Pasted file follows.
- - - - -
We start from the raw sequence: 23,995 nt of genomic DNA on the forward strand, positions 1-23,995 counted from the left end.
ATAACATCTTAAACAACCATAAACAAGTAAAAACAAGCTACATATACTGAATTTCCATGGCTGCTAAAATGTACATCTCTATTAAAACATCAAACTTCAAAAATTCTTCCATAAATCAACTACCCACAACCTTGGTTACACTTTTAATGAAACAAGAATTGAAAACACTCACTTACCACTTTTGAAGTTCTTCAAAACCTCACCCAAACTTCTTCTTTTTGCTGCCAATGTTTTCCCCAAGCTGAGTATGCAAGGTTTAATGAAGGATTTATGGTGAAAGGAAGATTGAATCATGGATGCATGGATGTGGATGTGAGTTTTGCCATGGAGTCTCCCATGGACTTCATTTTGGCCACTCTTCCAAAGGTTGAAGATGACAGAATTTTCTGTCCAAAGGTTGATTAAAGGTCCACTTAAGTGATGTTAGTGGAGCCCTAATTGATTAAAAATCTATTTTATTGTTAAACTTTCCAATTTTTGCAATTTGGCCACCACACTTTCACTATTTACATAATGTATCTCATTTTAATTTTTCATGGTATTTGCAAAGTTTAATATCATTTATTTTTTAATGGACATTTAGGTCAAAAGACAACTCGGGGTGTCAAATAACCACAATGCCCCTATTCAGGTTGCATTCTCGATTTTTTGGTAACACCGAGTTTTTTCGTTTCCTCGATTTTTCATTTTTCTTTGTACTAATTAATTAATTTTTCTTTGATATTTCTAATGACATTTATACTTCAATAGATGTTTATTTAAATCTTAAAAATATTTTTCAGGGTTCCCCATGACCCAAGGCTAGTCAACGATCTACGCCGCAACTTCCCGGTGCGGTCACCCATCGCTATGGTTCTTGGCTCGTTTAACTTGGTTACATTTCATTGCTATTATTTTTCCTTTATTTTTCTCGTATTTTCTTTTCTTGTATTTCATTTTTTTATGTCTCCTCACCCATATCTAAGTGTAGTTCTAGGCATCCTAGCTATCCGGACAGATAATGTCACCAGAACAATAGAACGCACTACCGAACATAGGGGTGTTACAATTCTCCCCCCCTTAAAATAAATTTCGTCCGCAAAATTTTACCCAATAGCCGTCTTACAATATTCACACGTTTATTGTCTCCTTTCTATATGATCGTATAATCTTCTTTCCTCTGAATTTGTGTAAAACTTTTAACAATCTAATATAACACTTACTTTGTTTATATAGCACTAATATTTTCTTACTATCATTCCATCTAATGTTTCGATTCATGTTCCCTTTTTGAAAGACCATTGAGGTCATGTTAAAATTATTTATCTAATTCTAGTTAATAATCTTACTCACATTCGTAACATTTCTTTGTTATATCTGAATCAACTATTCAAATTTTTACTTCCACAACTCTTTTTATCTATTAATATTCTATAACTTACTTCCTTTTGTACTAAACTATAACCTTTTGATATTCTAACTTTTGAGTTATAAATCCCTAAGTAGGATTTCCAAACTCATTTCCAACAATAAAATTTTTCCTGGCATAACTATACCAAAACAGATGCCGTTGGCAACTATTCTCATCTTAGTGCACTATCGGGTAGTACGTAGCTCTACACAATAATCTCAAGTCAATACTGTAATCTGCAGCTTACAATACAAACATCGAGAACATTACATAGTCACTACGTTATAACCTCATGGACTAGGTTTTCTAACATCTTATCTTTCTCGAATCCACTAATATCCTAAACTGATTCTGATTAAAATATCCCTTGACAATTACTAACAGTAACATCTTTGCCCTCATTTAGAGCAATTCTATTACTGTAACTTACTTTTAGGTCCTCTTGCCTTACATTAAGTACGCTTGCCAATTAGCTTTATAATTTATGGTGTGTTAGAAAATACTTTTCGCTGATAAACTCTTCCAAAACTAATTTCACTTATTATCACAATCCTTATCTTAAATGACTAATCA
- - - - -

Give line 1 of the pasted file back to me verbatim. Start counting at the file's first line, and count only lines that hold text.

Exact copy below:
We start from the raw sequence: 23,995 nt of genomic DNA on the forward strand, positions 1-23,995 counted from the left end.